The best movie on the Titanic.
I hated the 1997 one that they are bringing back. It was geared to teenagers.
I might have something spookier - I just Googled the title of your book and checked out the refernce to it at Wiki ...
According to Wiki:
"In a strange and eerie coincidence, the original edition of the novella was available for checkout in the Titanic's second-class library.
IF Wiki can be believed ...
Since the 100th Anniversary of the event is upon is, there are a lot of interesting discussion opportunities. And since we're all Conservatives here, the level of the discourse is highly intelligent and occasionally provocative.
Yes, but the costumes were tremendous. Apparently, Cameron’s crew went after whatever vintage clothing they could find to put them in the film.
I’m a high school teacher. A Night to Remember was recently added to the 10th grade English curriculum and I recently received 30 copies of the book to use in the classroom.
Kids are FASCINATED!! (they thought the Titanic didn’t exist and was just a movie!!)
It's no surprise that I concur.
I hated the 1997 one that they are bringing back. It was geared to teenager.
I've grown to have a grudging acceptance of Cameron's Titanic, if for no other reason than its technical excellence. I also get a kick out of an early scene where one of the research assistants is wearing a Texas T-shirt with "Home" on it. I have to mentally tune out the Rose and Jack plot device (as well as the not-so-subtle class warfare message) to appreciate the other aspects of the film.
This review from the TCM site echoes my thoughts almost precisely:
The most recent Titanic was technically a better film; ie. the sets were historically accurate, the special effects were better,and more was known about the final minutes of the tragedy. However, for the raw feel of what it must have been like that terrible night,and the added story of the California and the Carpathia, this films tells the story much better.
The British cast and the B&W film, doesn't hurt it either. You get many more sides of the story, not only first class, but crew, steerage, and the rescue attempt. A superior Film, not to be missed by any Titanic enthusiast.
Neil Castellon: 9/20/08
I think everyone reading about it or viewing images of it feels a personal imprint on a variety of one's own human emotions.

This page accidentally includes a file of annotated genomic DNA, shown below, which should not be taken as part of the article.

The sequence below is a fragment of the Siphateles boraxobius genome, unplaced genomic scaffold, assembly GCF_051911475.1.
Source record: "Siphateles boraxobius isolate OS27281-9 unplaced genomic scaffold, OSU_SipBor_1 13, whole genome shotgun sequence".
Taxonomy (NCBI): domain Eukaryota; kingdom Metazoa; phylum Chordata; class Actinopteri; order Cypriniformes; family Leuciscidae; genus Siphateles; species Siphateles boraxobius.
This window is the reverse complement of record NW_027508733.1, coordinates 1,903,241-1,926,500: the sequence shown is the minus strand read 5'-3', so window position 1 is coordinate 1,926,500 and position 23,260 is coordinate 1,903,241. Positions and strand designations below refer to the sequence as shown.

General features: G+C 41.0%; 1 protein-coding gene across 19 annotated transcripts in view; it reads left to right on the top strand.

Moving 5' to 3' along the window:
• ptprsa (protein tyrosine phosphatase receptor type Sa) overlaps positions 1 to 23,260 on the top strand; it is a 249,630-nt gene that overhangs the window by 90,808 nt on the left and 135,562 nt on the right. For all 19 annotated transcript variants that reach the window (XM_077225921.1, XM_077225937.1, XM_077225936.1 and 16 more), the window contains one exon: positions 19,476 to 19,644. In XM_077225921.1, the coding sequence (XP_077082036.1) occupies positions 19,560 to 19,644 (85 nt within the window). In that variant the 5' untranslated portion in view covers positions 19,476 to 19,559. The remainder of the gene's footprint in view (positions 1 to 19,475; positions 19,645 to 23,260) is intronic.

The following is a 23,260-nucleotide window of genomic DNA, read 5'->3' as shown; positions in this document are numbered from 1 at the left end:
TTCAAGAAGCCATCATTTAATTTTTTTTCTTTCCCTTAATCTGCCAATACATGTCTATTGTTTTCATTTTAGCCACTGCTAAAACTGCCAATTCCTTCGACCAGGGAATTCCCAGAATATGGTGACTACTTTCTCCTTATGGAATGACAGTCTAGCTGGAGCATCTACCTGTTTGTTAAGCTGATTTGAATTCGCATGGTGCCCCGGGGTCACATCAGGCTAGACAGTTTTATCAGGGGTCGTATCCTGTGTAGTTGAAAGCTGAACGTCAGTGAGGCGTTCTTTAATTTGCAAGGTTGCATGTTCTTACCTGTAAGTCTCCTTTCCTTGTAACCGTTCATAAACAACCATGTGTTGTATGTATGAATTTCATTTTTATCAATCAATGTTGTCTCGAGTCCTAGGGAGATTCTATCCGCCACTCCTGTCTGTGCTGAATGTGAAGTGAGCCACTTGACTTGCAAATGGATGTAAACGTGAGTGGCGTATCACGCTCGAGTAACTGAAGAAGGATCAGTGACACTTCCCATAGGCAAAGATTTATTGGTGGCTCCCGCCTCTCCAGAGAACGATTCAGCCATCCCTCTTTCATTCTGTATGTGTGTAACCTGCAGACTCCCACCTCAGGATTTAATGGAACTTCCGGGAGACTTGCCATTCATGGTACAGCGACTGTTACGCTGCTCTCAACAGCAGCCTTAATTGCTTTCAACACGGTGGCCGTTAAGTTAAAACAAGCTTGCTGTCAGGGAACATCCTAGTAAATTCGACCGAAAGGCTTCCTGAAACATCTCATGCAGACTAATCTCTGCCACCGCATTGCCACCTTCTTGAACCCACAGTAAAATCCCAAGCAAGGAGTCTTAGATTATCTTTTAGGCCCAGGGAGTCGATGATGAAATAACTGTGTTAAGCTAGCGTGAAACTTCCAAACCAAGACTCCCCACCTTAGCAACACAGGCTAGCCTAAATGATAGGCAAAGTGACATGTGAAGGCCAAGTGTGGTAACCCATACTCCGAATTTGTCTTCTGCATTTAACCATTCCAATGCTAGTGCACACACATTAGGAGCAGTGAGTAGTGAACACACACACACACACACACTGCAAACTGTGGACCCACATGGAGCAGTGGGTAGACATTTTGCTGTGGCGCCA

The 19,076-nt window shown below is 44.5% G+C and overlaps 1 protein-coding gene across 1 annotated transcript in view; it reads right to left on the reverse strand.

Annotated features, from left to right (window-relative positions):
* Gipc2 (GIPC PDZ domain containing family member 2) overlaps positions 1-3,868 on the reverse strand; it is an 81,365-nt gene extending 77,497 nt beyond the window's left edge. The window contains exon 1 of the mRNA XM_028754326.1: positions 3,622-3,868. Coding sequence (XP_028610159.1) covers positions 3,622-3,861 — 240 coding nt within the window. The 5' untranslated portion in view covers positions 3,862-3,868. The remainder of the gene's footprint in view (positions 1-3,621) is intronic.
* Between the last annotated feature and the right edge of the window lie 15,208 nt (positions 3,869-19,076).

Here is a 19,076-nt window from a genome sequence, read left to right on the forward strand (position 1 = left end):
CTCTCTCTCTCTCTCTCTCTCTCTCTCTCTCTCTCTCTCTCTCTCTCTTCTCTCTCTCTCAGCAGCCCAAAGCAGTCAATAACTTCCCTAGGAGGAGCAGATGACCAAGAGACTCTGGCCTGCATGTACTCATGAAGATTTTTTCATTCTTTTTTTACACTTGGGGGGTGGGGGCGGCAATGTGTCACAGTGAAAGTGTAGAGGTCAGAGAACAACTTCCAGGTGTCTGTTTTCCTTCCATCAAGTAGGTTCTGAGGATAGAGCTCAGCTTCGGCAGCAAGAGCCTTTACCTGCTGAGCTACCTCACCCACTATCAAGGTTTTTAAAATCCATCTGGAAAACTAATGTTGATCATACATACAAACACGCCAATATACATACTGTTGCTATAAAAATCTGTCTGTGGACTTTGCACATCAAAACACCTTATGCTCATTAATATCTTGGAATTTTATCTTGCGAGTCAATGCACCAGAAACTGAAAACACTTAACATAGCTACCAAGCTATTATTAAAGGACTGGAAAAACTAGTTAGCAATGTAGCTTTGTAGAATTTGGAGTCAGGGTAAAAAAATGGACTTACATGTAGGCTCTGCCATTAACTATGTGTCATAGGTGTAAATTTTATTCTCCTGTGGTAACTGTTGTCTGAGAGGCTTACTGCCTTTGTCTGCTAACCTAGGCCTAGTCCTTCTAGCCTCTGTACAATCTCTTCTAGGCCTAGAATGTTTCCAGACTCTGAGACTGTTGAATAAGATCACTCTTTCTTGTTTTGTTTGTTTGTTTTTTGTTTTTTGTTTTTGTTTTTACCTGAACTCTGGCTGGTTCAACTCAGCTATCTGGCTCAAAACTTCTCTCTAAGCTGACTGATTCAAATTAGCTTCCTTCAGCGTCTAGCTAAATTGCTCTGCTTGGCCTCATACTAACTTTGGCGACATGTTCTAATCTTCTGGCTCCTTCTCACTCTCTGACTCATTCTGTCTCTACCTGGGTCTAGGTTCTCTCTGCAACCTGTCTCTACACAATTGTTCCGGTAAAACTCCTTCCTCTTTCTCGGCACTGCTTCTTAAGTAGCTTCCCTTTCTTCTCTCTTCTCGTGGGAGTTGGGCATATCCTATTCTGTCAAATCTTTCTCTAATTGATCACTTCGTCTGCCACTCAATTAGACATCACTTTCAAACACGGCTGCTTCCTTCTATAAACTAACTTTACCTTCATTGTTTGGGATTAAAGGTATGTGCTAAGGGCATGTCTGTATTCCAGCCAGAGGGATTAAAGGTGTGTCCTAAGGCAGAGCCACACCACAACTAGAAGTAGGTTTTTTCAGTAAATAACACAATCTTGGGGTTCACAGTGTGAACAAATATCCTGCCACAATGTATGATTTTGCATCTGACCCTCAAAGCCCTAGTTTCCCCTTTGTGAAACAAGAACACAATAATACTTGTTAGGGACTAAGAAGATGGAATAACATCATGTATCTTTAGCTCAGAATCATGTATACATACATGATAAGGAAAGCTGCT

I also think that the story of the doomed Titanic surpasses even the attack on the Twin Towers, as epic a tragedy as the New York catastrophe was.
Maybe this is because the personal accounts and stories of Titanic survivors plus the actors in films portraying life and death aboard the ship personalized the Titanic saga much more than the accounts and videos of 9/11.
I'd be interested in what other Freepers feel is the reason the Titanic story never seems to lose its appeal to the imagination and to the heart......even after a hundred years have gone by.
Wow! I wonder if anyone did check it out and thought about the possibilities.
I hope I'm not passing along an urban myth since so many are associated with Titanic, but here goes anyway. I heard back in 1962, during the 50th Anniversary, that the term Titanic was recognized even in the remotest parts of the world. Along with Coca-Cola, that word was just as well known.
I think part of the reason for why it became such a big story a century ago was that mass communications was really starting to reach a global audience. It was the story of that era. Although we rightfully mock what the New York Times has now become, it reputation as the "Newspaper of Record" was cemented by its excellent coverage of the sinking.
Who plays Jack and Rose in “A Night to Remember?”
And something else from IMDB...
A Night to Remember (1958) Some of the shots of Titanic sailing at day time and some quick scenes of the interior flooding as the ship sinks, were actually taken from this 1943 version of the disaster.